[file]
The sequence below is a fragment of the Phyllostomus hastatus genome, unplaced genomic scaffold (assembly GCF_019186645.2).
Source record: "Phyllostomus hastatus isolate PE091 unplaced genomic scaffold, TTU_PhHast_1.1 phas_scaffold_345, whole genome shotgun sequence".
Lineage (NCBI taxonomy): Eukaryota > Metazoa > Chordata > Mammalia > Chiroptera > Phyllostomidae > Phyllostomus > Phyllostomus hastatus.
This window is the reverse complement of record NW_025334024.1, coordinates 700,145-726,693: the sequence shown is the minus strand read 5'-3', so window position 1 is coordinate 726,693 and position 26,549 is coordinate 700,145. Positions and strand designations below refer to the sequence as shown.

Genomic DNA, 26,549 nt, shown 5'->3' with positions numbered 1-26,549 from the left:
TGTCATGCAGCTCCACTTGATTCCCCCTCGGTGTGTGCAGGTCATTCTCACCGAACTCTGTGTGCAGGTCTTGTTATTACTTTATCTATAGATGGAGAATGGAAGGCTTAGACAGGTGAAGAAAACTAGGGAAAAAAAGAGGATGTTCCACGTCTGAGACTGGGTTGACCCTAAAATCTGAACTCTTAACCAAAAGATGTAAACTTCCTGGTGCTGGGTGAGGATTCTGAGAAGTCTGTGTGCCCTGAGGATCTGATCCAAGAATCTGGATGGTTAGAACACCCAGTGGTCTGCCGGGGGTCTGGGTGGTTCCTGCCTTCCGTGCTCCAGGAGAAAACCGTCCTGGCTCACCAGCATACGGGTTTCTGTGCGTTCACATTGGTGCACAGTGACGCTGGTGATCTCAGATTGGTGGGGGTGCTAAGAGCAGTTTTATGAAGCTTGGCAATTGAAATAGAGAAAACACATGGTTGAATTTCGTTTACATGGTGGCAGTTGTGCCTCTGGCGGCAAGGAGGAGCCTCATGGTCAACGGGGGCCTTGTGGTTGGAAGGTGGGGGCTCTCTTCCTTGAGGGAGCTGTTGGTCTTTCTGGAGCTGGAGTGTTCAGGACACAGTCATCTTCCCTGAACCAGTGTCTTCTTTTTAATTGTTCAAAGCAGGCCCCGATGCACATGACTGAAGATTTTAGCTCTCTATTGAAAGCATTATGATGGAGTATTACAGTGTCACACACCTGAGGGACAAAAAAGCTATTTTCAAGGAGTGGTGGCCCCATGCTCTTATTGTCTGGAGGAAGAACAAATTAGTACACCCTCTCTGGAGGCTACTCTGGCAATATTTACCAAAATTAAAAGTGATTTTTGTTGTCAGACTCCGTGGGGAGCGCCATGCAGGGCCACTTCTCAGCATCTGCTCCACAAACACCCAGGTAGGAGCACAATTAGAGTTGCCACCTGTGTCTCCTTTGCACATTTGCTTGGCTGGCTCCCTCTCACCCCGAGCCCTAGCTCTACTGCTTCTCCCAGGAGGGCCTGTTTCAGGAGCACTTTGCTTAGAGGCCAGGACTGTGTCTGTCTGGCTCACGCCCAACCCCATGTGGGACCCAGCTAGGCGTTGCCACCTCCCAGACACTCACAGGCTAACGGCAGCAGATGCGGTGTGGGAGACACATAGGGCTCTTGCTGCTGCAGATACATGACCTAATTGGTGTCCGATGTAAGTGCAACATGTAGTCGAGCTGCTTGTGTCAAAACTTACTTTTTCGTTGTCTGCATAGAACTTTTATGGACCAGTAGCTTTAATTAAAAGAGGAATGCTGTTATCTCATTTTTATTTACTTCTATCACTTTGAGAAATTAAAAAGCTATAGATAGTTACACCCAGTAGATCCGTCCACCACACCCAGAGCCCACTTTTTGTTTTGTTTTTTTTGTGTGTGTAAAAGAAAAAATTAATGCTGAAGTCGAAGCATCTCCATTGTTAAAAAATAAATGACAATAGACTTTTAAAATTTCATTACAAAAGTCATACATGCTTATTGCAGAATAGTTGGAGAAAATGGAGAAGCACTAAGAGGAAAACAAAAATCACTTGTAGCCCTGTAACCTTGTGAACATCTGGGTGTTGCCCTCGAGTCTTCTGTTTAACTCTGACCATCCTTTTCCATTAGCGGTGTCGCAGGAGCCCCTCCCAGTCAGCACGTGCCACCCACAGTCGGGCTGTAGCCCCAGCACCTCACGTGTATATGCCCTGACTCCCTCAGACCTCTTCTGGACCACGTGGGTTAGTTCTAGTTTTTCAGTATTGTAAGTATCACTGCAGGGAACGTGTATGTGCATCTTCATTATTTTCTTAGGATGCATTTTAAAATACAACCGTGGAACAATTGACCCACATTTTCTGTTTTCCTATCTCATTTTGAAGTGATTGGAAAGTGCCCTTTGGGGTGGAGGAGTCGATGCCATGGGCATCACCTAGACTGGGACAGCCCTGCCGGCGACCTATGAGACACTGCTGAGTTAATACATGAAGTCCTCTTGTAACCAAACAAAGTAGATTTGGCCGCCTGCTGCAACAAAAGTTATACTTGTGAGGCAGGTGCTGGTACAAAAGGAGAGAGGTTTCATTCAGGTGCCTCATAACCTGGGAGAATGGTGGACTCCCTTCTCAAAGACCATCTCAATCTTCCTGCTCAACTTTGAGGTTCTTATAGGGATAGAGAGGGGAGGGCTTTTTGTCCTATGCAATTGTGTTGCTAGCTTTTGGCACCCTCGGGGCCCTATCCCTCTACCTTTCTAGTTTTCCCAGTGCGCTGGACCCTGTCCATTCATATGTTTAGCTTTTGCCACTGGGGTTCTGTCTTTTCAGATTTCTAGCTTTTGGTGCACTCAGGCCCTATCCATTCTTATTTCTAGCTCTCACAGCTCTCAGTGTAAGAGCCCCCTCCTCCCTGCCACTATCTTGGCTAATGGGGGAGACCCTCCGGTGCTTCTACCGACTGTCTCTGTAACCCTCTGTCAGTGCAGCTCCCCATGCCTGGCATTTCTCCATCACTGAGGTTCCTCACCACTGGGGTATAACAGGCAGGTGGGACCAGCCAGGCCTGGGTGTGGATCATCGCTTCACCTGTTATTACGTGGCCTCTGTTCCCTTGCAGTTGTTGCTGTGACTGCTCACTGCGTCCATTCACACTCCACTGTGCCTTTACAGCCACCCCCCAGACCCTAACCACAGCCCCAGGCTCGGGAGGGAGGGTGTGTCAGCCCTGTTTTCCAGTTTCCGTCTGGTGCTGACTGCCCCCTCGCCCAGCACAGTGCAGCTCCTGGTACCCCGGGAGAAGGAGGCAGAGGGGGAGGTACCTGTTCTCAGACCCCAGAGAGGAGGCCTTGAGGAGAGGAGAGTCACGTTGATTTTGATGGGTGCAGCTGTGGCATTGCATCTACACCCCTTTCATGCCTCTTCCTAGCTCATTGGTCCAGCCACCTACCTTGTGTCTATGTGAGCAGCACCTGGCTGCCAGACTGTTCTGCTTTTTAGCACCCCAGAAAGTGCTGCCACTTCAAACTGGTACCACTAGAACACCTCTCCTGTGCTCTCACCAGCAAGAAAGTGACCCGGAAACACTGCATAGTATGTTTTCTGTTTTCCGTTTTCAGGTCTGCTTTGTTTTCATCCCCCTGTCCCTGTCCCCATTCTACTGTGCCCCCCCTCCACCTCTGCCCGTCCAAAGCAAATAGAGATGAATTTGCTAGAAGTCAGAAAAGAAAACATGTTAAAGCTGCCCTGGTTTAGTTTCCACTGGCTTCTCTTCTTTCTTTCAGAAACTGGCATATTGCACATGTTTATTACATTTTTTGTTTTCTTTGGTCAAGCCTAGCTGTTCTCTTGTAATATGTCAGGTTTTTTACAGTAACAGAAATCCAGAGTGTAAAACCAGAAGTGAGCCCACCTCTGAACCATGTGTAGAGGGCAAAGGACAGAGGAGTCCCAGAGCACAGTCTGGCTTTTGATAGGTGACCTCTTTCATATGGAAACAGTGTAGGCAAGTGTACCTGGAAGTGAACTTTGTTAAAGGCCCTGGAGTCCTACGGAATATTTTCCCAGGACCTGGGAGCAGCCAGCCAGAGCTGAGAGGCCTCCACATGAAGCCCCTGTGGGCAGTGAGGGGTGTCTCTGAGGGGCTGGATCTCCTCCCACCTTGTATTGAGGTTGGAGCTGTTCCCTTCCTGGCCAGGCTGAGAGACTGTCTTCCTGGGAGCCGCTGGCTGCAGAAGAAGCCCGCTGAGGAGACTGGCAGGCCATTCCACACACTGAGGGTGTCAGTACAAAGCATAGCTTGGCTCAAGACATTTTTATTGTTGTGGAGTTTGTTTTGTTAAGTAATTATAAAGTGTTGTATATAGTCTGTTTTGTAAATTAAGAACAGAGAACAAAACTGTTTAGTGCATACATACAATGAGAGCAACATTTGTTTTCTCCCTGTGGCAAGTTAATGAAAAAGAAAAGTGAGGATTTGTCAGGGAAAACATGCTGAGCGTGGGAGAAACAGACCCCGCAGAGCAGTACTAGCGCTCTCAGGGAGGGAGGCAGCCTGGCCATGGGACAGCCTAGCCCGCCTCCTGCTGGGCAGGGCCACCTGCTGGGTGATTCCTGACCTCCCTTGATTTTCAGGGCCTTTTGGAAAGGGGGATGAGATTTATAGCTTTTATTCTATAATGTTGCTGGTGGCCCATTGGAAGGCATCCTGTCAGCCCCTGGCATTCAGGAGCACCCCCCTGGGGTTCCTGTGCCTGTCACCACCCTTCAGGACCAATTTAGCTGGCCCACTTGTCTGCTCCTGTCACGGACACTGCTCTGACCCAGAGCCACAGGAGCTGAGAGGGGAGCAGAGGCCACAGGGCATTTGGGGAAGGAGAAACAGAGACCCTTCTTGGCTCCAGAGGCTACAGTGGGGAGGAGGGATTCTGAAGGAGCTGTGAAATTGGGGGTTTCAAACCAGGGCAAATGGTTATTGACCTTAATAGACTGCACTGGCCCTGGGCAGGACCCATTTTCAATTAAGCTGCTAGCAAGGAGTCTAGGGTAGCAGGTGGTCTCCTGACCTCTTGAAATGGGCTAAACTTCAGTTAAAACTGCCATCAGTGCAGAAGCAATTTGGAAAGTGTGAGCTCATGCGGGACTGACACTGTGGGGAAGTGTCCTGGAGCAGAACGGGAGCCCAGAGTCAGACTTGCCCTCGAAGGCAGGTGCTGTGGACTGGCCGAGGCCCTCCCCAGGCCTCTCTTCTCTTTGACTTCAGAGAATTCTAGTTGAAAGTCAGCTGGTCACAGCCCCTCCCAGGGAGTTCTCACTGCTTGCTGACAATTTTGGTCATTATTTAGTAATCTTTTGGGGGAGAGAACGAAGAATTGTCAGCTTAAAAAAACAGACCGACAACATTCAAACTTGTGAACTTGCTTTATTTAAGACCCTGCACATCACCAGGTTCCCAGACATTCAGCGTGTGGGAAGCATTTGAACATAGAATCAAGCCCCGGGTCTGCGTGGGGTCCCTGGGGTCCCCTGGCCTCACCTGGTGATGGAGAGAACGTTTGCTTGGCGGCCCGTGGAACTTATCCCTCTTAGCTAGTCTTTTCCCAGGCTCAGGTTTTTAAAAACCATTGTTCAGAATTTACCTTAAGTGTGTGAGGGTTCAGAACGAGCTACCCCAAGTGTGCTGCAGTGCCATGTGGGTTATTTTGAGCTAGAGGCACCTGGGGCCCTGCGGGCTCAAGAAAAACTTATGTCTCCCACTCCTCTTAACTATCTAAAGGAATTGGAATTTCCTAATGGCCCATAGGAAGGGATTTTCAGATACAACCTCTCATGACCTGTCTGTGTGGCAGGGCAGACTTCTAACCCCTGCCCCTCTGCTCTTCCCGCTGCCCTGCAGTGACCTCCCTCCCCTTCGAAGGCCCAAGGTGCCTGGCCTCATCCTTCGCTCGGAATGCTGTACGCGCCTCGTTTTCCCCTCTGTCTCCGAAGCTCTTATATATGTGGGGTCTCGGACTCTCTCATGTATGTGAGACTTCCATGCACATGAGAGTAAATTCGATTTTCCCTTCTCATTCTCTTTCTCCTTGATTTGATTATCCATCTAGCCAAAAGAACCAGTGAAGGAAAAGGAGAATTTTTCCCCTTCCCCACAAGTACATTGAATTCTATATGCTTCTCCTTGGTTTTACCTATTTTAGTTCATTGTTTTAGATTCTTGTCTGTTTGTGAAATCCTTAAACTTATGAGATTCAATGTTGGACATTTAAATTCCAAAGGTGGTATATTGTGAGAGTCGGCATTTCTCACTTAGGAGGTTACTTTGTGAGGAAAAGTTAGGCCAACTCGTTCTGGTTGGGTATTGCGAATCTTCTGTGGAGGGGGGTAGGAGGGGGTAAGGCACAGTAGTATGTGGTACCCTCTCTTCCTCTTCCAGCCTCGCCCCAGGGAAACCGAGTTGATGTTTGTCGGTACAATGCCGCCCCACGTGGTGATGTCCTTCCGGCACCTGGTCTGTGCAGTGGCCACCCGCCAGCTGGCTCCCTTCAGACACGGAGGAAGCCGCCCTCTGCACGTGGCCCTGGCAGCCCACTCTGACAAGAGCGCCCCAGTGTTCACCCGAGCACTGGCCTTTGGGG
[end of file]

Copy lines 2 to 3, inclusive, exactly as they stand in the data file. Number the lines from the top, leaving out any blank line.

Source record: "Phyllostomus hastatus isolate PE091 unplaced genomic scaffold, TTU_PhHast_1.1 phas_scaffold_345, whole genome shotgun sequence".
Lineage (NCBI taxonomy): Eukaryota > Metazoa > Chordata > Mammalia > Chiroptera > Phyllostomidae > Phyllostomus > Phyllostomus hastatus.